The Warning Signs of Gambling Addiction


Gambling involves placing something of value, such as money or goods, on an event that has a chance of occurring and yielding something else of value. It includes betting on sporting events, games of chance and even business-related activities like playing online poker or horse racing. While some people gamble with the hope of winning big, others do it for fun and to socialise with friends. Some people are able to control their gambling, but others struggle with addiction and may cause harm to their family and career. It’s important to know the warning signs and seek help if you suspect you have a problem.

Some people may start to feel a ‘high’ when they gamble, triggered by the activation of their brain’s reward system. The euphoria they experience can lead them to continue gambling, even when they are losing. This is a sign of gambling addiction and it’s often difficult to break the habit.

One way to avoid becoming addicted is to only ever gamble with disposable income and not money you need for bills or rent. Another is to not gamble when you’re emotional or upset as it can make it harder to stay in control and make sound decisions. Gambling is a form of entertainment, just like going to the cinema, and it should be enjoyed in moderation with other hobbies or activities.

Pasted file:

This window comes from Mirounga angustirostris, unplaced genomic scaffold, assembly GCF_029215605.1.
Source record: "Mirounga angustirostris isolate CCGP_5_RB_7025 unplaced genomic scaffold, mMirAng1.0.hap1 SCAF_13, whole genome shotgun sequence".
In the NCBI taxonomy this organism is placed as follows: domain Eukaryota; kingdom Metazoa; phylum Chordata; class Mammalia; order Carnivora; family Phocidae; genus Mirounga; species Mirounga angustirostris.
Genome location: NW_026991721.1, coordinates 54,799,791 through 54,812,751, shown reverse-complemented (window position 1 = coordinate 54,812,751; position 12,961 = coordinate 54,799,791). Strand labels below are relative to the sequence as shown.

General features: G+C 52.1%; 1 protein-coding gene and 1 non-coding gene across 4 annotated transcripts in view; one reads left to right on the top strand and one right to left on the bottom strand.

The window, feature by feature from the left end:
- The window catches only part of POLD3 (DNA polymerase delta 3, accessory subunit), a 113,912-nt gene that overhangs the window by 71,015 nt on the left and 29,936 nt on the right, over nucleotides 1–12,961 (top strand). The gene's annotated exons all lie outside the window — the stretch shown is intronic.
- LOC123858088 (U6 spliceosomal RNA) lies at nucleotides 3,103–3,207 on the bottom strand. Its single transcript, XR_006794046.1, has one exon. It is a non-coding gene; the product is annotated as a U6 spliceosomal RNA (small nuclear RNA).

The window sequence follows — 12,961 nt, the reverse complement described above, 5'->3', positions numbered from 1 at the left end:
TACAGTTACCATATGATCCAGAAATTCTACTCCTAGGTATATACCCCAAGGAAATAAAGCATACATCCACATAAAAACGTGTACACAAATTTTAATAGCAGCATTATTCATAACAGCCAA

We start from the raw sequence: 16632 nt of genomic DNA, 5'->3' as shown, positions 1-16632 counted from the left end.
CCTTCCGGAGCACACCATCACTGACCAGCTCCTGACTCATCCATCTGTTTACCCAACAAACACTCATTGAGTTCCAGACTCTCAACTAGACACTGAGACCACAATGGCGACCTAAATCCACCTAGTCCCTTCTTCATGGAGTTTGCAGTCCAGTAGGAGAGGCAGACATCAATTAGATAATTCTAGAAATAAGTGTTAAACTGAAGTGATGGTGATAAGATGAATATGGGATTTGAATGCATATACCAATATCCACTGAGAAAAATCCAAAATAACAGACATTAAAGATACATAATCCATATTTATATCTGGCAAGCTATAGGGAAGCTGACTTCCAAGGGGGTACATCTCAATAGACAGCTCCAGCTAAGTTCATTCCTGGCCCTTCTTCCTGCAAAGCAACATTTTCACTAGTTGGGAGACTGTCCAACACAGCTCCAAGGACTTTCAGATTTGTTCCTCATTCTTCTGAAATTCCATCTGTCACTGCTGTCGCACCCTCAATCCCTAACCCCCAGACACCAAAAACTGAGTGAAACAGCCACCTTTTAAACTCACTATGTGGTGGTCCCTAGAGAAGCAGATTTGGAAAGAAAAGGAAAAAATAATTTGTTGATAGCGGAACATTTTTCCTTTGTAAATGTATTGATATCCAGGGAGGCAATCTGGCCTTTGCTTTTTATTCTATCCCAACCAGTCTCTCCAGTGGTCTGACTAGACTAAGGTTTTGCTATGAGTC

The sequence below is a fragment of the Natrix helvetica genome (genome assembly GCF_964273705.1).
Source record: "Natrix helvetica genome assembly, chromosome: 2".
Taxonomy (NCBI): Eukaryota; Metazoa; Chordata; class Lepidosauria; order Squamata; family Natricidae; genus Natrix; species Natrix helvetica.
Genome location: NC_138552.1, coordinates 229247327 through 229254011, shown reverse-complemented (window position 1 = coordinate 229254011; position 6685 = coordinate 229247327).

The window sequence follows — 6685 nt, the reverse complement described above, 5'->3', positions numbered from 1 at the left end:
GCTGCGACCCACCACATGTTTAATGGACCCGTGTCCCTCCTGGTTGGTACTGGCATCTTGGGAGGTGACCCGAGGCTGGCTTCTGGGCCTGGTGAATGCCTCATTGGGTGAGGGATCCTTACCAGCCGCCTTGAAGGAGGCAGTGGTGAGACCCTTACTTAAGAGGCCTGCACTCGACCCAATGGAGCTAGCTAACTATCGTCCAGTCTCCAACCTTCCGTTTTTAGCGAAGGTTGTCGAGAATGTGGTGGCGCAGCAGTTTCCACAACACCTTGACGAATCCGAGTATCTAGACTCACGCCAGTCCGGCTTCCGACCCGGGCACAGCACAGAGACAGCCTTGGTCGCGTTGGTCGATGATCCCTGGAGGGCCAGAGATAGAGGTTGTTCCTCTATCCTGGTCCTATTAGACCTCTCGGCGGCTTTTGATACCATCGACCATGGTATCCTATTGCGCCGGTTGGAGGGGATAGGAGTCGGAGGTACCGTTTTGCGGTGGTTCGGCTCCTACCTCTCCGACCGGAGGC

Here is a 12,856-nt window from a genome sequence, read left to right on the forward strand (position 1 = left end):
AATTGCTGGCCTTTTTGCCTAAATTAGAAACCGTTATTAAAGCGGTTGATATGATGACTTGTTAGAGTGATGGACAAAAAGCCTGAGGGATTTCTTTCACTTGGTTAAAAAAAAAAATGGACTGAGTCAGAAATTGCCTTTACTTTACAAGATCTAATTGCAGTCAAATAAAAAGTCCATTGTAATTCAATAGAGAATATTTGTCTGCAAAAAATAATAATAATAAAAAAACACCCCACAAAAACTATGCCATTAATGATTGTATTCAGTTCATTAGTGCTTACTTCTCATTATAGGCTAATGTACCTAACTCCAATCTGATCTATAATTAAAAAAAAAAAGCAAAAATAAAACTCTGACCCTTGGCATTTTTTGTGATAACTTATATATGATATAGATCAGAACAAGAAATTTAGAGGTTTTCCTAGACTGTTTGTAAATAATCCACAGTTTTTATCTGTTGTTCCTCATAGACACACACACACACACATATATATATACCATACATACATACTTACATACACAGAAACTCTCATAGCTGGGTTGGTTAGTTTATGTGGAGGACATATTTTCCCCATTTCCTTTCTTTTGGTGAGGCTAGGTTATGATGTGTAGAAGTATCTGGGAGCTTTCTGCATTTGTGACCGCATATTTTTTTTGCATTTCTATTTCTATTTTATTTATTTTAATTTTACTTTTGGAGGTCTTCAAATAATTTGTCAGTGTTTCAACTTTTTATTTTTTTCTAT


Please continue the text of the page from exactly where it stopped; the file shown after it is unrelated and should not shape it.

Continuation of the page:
If you’re chasing losses, it’s also important to stop as this almost always leads to further losses and you’ll likely end up experiencing Bet Regret (the feeling of regret after a loss). Try to set money limits and stick to them so that you can enjoy the gambling experience without worrying about a financial disaster.

Many betting companies use marketing strategies to persuade punters to keep gambling. For example, they might promote their products on television or social media, using wall-to-wall sponsorship of football clubs. They also rely on a technique called partial reinforcement, which is where people see their actions rewarded some of the time but don’t receive a positive outcome 100% of the time.

Gambling can be addictive and if left uncontrolled can destroy relationships, finances and careers. But the first step is admitting you have a problem, which can be very hard for some people. If you’re struggling to break the habit, there are a number of organisations that offer support, assistance and counselling. In addition to individual and group therapy, some offer marriage, family and credit counseling for those affected by gambling addiction. It’s also worth looking into peer support groups, such as Gamblers Anonymous, which are based on the 12 steps of Alcoholics Anonymous.